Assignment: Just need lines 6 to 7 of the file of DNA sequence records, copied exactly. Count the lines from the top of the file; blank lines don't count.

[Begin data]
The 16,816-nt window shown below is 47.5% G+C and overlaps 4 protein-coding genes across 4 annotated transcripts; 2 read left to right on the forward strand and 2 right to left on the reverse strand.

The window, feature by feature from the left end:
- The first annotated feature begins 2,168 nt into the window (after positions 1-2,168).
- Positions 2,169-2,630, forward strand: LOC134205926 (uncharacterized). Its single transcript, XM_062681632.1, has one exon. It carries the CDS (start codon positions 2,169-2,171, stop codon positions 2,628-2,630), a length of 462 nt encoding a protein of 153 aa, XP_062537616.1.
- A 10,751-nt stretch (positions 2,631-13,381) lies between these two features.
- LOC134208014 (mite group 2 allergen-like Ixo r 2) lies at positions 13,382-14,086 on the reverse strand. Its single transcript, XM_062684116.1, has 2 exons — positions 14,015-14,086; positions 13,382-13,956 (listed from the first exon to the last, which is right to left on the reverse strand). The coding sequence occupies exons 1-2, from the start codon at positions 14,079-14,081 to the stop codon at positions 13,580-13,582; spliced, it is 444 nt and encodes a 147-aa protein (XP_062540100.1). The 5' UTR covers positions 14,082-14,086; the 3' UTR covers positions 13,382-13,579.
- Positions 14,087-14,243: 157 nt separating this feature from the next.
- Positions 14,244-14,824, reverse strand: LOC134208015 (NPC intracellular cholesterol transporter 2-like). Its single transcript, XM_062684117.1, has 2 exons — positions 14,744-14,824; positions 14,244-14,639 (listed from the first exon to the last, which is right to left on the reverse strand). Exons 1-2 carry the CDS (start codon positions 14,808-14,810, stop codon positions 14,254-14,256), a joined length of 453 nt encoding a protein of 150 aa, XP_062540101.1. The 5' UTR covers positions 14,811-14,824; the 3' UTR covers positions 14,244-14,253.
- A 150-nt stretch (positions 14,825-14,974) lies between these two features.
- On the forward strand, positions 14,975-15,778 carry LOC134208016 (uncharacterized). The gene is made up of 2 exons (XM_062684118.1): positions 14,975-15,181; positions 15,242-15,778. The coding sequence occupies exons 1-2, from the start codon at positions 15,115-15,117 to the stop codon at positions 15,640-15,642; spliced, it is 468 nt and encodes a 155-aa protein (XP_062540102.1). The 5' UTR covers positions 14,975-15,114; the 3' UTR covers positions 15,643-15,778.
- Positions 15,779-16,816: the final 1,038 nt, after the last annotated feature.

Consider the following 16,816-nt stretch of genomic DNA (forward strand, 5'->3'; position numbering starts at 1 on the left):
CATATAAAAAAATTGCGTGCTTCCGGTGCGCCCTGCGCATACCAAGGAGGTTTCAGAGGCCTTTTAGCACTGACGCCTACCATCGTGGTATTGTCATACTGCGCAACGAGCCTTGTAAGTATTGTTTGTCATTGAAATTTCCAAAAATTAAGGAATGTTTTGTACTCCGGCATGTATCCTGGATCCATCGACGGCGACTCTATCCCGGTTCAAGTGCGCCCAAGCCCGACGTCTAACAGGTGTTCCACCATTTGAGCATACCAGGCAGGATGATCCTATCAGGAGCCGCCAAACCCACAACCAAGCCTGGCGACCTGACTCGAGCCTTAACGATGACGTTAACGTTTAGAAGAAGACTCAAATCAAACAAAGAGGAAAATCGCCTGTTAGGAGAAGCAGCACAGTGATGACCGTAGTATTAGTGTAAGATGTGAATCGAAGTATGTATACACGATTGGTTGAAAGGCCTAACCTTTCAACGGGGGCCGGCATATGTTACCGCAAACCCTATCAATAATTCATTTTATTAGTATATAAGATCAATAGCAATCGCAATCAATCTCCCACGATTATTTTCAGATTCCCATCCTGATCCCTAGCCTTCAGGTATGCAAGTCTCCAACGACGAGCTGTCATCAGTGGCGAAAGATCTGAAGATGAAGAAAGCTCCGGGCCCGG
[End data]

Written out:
- LOC134208014 (mite group 2 allergen-like Ixo r 2) lies at positions 13,382-14,086 on the reverse strand. Its single transcript, XM_062684116.1, has 2 exons — positions 14,015-14,086; positions 13,382-13,956 (listed from the first exon to the last, which is right to left on the reverse strand). The coding sequence occupies exons 1-2, from the start codon at positions 14,079-14,081 to the stop codon at positions 13,580-13,582; spliced, it is 444 nt and encodes a 147-aa protein (XP_062540100.1). The 5' UTR covers positions 14,082-14,086; the 3' UTR covers positions 13,382-13,579.
- Positions 14,087-14,243: 157 nt separating this feature from the next.